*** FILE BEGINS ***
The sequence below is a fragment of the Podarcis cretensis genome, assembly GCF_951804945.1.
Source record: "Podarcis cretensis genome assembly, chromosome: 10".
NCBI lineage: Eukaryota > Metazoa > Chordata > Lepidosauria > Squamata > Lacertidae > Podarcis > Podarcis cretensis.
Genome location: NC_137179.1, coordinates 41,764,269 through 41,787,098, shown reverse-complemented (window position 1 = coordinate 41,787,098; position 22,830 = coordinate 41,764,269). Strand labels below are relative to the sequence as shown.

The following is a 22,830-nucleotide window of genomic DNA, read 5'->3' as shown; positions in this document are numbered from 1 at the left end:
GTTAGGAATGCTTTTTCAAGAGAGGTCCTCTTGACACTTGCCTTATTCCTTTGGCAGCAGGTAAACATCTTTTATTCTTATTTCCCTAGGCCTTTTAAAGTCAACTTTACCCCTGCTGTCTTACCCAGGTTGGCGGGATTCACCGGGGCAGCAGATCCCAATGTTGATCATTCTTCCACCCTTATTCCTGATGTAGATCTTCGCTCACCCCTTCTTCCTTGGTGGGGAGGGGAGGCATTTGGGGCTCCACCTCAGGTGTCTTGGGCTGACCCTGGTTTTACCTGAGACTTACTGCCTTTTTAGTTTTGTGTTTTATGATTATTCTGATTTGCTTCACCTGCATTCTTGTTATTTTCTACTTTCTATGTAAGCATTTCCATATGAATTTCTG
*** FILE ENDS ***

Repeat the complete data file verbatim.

The sequence below is a fragment of the Podarcis cretensis genome, assembly GCF_951804945.1.
Source record: "Podarcis cretensis genome assembly, chromosome: 10".
NCBI lineage: Eukaryota > Metazoa > Chordata > Lepidosauria > Squamata > Lacertidae > Podarcis > Podarcis cretensis.
Genome location: NC_137179.1, coordinates 41,764,269 through 41,787,098, shown reverse-complemented (window position 1 = coordinate 41,787,098; position 22,830 = coordinate 41,764,269). Strand labels below are relative to the sequence as shown.

The following is a 22,830-nucleotide window of genomic DNA, read 5'->3' as shown; positions in this document are numbered from 1 at the left end:
GTTAGGAATGCTTTTTCAAGAGAGGTCCTCTTGACACTTGCCTTATTCCTTTGGCAGCAGGTAAACATCTTTTATTCTTATTTCCCTAGGCCTTTTAAAGTCAACTTTACCCCTGCTGTCTTACCCAGGTTGGCGGGATTCACCGGGGCAGCAGATCCCAATGTTGATCATTCTTCCACCCTTATTCCTGATGTAGATCTTCGCTCACCCCTTCTTCCTTGGTGGGGAGGGGAGGCATTTGGGGCTCCACCTCAGGTGTCTTGGGCTGACCCTGGTTTTACCTGAGACTTACTGCCTTTTTAGTTTTGTGTTTTATGATTATTCTGATTTGCTTCACCTGCATTCTTGTTATTTTCTACTTTCTATGTAAGCATTTCCATATGAATTTCTG